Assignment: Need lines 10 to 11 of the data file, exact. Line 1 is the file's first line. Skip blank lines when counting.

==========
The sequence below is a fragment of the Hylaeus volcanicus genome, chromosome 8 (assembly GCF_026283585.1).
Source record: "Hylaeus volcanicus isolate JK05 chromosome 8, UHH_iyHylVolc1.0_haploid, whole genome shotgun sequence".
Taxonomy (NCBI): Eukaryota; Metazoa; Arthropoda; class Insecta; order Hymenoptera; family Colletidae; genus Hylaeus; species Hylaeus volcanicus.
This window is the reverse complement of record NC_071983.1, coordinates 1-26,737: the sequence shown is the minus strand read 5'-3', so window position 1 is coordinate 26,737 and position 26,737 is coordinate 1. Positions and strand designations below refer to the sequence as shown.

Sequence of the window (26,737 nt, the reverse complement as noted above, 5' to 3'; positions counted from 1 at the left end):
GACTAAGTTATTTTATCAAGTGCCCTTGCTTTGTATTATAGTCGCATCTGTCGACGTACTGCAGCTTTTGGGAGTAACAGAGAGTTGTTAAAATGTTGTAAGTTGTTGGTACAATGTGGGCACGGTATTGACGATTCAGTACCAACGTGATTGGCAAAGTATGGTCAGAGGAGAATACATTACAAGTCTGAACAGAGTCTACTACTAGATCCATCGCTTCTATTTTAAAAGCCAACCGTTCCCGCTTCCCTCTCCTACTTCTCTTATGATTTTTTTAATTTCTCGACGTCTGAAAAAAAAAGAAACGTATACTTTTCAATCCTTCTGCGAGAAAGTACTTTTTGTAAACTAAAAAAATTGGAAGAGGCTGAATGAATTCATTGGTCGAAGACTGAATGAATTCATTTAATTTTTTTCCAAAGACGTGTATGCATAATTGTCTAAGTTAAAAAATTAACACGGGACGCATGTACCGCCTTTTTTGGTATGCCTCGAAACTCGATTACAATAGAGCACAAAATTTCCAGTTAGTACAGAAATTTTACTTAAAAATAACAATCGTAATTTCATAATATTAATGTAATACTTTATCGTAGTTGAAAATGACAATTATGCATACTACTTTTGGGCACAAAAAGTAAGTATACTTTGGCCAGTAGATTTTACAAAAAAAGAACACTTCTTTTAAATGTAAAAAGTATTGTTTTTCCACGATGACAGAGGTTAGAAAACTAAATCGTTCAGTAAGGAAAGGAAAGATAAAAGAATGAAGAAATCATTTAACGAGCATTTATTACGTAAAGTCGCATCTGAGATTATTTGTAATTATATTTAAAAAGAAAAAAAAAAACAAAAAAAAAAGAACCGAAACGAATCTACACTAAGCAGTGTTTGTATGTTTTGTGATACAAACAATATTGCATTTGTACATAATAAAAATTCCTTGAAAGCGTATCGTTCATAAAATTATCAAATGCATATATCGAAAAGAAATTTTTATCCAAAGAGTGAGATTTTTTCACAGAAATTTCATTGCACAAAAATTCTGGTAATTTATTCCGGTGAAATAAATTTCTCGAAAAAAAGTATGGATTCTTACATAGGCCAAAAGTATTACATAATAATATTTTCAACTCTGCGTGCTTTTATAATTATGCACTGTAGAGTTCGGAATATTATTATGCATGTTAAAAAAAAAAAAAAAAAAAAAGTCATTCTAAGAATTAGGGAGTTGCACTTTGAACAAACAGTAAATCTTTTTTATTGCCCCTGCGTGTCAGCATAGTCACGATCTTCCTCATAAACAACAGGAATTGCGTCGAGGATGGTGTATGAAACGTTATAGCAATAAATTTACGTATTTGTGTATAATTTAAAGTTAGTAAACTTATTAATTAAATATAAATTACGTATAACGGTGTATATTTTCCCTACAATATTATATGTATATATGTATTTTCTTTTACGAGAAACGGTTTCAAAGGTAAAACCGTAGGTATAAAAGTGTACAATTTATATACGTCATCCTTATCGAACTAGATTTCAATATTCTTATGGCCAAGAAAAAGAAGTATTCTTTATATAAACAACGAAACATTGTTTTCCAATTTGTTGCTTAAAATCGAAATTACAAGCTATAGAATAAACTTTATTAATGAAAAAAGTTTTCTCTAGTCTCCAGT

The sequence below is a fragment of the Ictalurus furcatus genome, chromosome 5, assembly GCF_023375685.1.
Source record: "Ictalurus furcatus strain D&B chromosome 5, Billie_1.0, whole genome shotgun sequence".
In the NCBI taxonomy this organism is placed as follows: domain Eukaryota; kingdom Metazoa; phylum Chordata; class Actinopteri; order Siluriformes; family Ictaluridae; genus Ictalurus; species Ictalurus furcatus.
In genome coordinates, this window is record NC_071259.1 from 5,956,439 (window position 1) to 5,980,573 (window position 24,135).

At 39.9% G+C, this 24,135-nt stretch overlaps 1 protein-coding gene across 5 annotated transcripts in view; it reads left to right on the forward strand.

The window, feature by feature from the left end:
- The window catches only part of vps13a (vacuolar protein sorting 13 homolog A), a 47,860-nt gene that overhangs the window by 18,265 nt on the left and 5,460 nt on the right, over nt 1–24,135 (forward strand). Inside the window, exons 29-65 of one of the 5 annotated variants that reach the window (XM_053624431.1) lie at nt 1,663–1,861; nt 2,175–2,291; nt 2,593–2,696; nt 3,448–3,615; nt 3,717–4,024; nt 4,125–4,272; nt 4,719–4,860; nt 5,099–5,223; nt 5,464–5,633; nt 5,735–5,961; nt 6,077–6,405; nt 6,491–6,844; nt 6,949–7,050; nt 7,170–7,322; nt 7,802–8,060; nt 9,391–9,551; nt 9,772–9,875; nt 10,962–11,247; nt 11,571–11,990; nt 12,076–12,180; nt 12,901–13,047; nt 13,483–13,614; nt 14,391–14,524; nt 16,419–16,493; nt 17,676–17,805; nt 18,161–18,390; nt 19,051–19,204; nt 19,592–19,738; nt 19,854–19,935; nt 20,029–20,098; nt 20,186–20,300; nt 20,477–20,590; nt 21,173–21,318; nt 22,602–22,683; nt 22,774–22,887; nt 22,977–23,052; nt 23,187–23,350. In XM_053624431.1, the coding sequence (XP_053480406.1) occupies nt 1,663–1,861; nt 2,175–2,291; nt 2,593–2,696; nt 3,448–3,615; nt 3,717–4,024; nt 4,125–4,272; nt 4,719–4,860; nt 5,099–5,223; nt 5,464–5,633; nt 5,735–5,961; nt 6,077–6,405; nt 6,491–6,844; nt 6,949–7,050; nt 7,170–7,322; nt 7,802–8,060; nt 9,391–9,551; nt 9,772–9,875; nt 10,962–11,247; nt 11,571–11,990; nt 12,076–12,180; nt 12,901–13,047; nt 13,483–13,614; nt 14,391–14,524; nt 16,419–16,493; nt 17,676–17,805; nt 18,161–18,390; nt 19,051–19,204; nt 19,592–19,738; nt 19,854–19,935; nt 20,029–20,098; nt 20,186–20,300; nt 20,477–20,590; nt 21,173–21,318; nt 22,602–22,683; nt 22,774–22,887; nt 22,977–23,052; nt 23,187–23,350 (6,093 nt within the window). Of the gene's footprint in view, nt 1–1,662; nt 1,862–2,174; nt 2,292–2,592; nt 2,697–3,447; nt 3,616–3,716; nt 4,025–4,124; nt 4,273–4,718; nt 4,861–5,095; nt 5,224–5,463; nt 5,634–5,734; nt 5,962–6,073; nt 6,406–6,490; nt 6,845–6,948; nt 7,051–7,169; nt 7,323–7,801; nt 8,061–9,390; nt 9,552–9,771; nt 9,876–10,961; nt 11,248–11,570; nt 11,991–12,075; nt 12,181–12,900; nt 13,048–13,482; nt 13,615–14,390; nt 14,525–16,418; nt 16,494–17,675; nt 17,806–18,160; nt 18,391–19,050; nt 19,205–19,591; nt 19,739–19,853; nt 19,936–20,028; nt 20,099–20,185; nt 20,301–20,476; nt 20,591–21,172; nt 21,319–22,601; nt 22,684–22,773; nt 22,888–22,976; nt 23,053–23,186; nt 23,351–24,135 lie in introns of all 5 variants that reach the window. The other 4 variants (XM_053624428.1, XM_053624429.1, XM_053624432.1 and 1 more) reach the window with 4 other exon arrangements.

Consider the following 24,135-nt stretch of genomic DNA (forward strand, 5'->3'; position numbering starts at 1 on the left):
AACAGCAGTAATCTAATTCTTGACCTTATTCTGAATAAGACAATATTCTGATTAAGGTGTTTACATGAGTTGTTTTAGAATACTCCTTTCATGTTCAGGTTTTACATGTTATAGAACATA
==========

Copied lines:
In genome coordinates, this window is record NC_071259.1 from 5,956,439 (window position 1) to 5,980,573 (window position 24,135).

At 39.9% G+C, this 24,135-nt stretch overlaps 1 protein-coding gene across 5 annotated transcripts in view; it reads left to right on the forward strand.